Garner v. Tennessee

Topics: Fourth Amendment to the United States Constitution, Police, Tennessee v. Garner Pages: 6 (1827 words) Published: December 22, 2013
TENNESSEE
v.
Cleamtee GARNER, et al.
471 U.S. 1, 105 S. Ct 1694, 85 L.Ed.2d 1
Argued Oct. 30, 1984
Decided March 27, 1985

A case in which the court ruled that a Tennessee “fleeing felon” law was unconstitutional because it legalize the use of deadly force by police when a suspect poses no immediate threat to the police or others. The court ruled that the use of deadly force was a Fourth Amendment seizure issue subject to a finding of “ reasonableness.”

Father, whose unarmed son was shot by police officer as son was fleeing from the burglary of an unoccupied house, brought wrongful death action under the federal civil right statute against the police officer who fired the shot, the police department and others. The United States District Court for the Western District of Tennessee, Harry W. Wellford, J., after remand, rendered judgement for defendant, and father appealed. The Court of Appeal for the Sixth Circuit, and remanded. Certiorari was granted. The Supreme Court held that: apprehension by use of deadly force is a seizure subject to the Fourth Amendment’s reasonableness requirement; deadly force may not be used unless it is necessary to prevent the escape and the officer has probable cause to believe that the suspect poses a significant threat of death or serious physical injury to the officer or others; Tennessee statute under authority of which police officer fired fatal shot was unconstitutional because it authorized use of deadly force against apparently unarmed, non dangerous fleeing suspect; the fact that unarmed suspect had broken into a dwelling at night did not automatically mean that he was dangerous.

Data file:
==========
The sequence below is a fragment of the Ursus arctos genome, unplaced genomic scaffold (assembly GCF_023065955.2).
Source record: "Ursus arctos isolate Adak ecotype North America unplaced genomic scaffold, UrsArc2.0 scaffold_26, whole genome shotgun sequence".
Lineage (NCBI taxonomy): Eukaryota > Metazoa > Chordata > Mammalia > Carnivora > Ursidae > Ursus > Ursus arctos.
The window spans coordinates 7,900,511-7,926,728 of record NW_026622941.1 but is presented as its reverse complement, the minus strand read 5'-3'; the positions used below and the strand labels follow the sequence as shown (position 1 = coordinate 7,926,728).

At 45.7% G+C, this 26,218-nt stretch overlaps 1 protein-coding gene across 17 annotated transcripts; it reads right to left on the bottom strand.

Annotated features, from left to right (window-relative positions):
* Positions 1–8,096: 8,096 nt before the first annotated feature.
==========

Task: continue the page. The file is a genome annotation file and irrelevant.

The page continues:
At about 10:45 p.m. on October 3, 1974, Memphis Police Officers Elton Hymon and Leslie Wright were dispatched to answer a prowler inside call. The fleeing suspect, who was appellee-respondent’s decedent, Edward Garner, stopped at a 6-feet-high chain link fence at the edge of he yard. With the aid of a flashlight, Hymon was able to see Garner’s face and hands. He saw no sign of weapon, and, though not certain, was reasonably sure and figured that Garner was unarmed, He thought Garner was 17 or 18 years of age and about 5’5’’ or 5’7’’ tall. While Garner was crouched at the fence, Hymon called out Police! and took a few steps toward him. Garner then began to climb over the fence. Convinced that if Garner made it over the fence he would ran away, Hymon shot him. The bullet hit Garner in the back of the head. Garner was taken to a hospital, where he was pronounce dead on the operating table. Ten dollars and a purse taken from the house were found on his body.

In using deadly force to prevent the escape , Hymon was acting under the authority of a Tennessee statute and pursuant to Police Department policy. The statute provides that “ if, after notice of the intention to arrest the defendant, he either flee, or forcibly resist, the officer may use all necessary means to affect the arrest.” The District Court concluded that Hymon’s action were authorized by the Tennessee statute, which in turn was constitutional. Hymon had employed the only reasonable and practicable means of preventing Garner’s escape. Garner had recklessly and unmindfully attempted to jump over the fence to escape, thereby assuming the responsibility to be risk of being fired upon.

The Court of Appeals for Six Circuit affirmed with regard to Hymon, finding that he had acted in good-faith according to the Tennessee statute and was therefore within the scope of his qualified immunity. It remanded for reconsideration of the possible liability of the city, however. Justice White then delivered the opinion of the by saying “ This case requires us to determine the constitutionality of the use of deadly force to prevent the escape of an apparently unarmed suspected felon. We conclude that such force may not be used unless it is deemed necessary to prevent the escape and the officer has probable cause to believe that the suspect poses a...
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